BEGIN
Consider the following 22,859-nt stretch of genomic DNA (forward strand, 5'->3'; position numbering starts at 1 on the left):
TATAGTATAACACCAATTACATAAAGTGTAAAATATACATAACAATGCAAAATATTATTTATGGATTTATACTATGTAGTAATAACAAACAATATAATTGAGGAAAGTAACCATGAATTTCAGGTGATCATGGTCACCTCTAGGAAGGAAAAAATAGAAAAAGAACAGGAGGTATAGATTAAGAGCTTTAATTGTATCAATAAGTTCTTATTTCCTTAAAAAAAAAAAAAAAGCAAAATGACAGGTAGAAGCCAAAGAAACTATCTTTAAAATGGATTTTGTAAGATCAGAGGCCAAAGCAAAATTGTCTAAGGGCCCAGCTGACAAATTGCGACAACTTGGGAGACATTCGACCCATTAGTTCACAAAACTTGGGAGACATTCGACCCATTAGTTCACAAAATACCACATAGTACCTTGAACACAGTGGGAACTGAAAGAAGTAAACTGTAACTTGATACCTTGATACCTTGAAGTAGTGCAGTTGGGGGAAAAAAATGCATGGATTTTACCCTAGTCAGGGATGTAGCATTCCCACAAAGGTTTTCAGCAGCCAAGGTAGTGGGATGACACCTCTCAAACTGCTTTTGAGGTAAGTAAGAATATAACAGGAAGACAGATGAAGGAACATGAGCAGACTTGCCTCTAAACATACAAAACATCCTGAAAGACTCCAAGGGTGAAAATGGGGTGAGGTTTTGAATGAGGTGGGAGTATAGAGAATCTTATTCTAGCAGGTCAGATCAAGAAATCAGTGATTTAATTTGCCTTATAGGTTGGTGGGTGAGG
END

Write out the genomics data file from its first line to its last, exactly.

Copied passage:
Consider the following 22,859-nt stretch of genomic DNA (forward strand, 5'->3'; position numbering starts at 1 on the left):
TATAGTATAACACCAATTACATAAAGTGTAAAATATACATAACAATGCAAAATATTATTTATGGATTTATACTATGTAGTAATAACAAACAATATAATTGAGGAAAGTAACCATGAATTTCAGGTGATCATGGTCACCTCTAGGAAGGAAAAAATAGAAAAAGAACAGGAGGTATAGATTAAGAGCTTTAATTGTATCAATAAGTTCTTATTTCCTTAAAAAAAAAAAAAAAGCAAAATGACAGGTAGAAGCCAAAGAAACTATCTTTAAAATGGATTTTGTAAGATCAGAGGCCAAAGCAAAATTGTCTAAGGGCCCAGCTGACAAATTGCGACAACTTGGGAGACATTCGACCCATTAGTTCACAAAACTTGGGAGACATTCGACCCATTAGTTCACAAAATACCACATAGTACCTTGAACACAGTGGGAACTGAAAGAAGTAAACTGTAACTTGATACCTTGATACCTTGAAGTAGTGCAGTTGGGGGAAAAAAATGCATGGATTTTACCCTAGTCAGGGATGTAGCATTCCCACAAAGGTTTTCAGCAGCCAAGGTAGTGGGATGACACCTCTCAAACTGCTTTTGAGGTAAGTAAGAATATAACAGGAAGACAGATGAAGGAACATGAGCAGACTTGCCTCTAAACATACAAAACATCCTGAAAGACTCCAAGGGTGAAAATGGGGTGAGGTTTTGAATGAGGTGGGAGTATAGAGAATCTTATTCTAGCAGGTCAGATCAAGAAATCAGTGATTTAATTTGCCTTATAGGTTGGTGGGTGAGG